Last week I was faced with the situation every developer dreads. Software I author, Strava Integrator, had it’s API access to a third party service terminated. On July 1st each and every Strava Integrator user (myself included) received nothing more than a blank page. The reason? Strava decided to abandon it’s developers.
To understand the situation I have to provide a bit of back information. In August 2012 I was contacted by a member of the Strava engineering team, Craig Peters. Craig discovered Strava Integrator while surfing the web and reached out to me about an upcoming version of their API–version 3. He commented how Strava Integrator was an interesting use of the API and asked if I was interested in being included in a mailing list pertaining to future API development. He also offered that the version 1 and version 2 API’s that Strava Integrator utilized were going to be discontinued once the version 3 API was released. The email I received from Craig made no mention of a limited number of developers being offered access to the new API nor did it indicate that Strava Integrator or myself were in danger of having API access denied. I quickly replied stating that I would like to be included in the communications and I asked a few questions about the future plans. That was the last I heard from anyone at Strava. Days turned into weeks. Weeks turned into months. I again tried contacting Craig, but that email also went unanswered. On July 1st Strava’s decision became apparent. Strava Integrator was not part of the Strava road map. With the termination of the version 1 and version 2 API’s and Strava’s decision to omit Strava Integrator from version 3 API, Strava has effectively killed off Strava Integrator–leaving its users without a spare tube for their flat.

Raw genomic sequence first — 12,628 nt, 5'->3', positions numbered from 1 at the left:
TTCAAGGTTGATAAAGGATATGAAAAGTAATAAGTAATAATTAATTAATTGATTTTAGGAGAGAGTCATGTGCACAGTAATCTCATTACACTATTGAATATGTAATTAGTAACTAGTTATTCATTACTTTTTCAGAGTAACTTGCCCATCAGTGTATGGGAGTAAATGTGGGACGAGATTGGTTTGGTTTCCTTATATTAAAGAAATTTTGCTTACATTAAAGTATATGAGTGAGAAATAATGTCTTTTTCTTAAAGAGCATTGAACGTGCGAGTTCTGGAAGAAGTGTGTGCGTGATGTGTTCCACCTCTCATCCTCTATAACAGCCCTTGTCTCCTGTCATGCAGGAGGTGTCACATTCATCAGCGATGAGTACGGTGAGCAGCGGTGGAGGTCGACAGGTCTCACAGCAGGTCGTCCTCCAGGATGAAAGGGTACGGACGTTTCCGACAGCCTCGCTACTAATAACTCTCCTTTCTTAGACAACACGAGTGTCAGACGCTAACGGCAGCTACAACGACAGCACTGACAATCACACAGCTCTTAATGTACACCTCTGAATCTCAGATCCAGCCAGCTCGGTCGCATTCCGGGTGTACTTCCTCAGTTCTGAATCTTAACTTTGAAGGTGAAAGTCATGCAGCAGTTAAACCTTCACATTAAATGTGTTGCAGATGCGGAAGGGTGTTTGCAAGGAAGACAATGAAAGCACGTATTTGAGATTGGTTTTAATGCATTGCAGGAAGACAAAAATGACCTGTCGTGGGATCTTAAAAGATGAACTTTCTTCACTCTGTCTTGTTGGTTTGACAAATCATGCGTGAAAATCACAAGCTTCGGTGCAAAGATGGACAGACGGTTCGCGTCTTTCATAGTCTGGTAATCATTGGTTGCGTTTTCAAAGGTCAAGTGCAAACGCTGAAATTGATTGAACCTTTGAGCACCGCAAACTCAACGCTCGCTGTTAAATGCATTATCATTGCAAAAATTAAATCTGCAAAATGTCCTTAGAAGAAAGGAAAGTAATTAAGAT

If this situation sounds familiar that’s because it is. Twitter made the same decision last year. There is, of course, one major difference. Twitter has an enormous user base. The lack of client and developer choices has alienated Twitter’s early adopters but it has had little effect on the service’s use or user base. Strava, with a user base only a fraction the size of Twitter, has taken on the average developer and rendered countless pieces of software inoperable. Based on the feedback I’ve received from Strava Integrator’s user base, Strava users are extremely unhappy with the decisions surrounding the version 3 API. With a community as small and as tightly knit as Strava I have to wonder how this move will affect the Strava’s bottom line. How many developers are lost forever? How many users will flee? To give you an idea of what I mean–I chose Strava because of their API and the ability to develop custom applications to better integrate their service with my personal website (Strava Integrator started out as a private venture). I was personally responsible for bringing roughly 14 people to Strava. Now I’m looking to competitors. Once I find one I like–one with an API I can access–I will develop software similar to Strava Integrator for the new service. Then I’ll push the very people I brought to Strava over to the new service. Strava might only lose 15 users in this example but lets consider what happens if every user of Strava Integrator does the same thing? Strava could lose thousands of users. I just don’t see how it’s a wise decision to alienate a user base over a decision as selfish as restricted API access.
I sincerely hope Strava revisits their decision to terminate API access for software like Strava Integrator. Developers like myself help grow services like Strava only to be stabbed in the back. While all hope is not lost, the outlook seems bleak. All I can do at this point is offer my sincerest apologies to my user base. Perhaps with enough of an outcry from the Strava Integrator user base we’ll win access to the Strava API once again. For now I’d recommend that you contact Strava engineering and express your dismay. You can reach the general Strava developer mailbox at firstname.lastname@example.org and the lead API developer,
Craig Peters Sarah Kuehnle, at email@example.com. To read up on past and future developments check out the Strava engineering blog at: http://engineering.strava.com/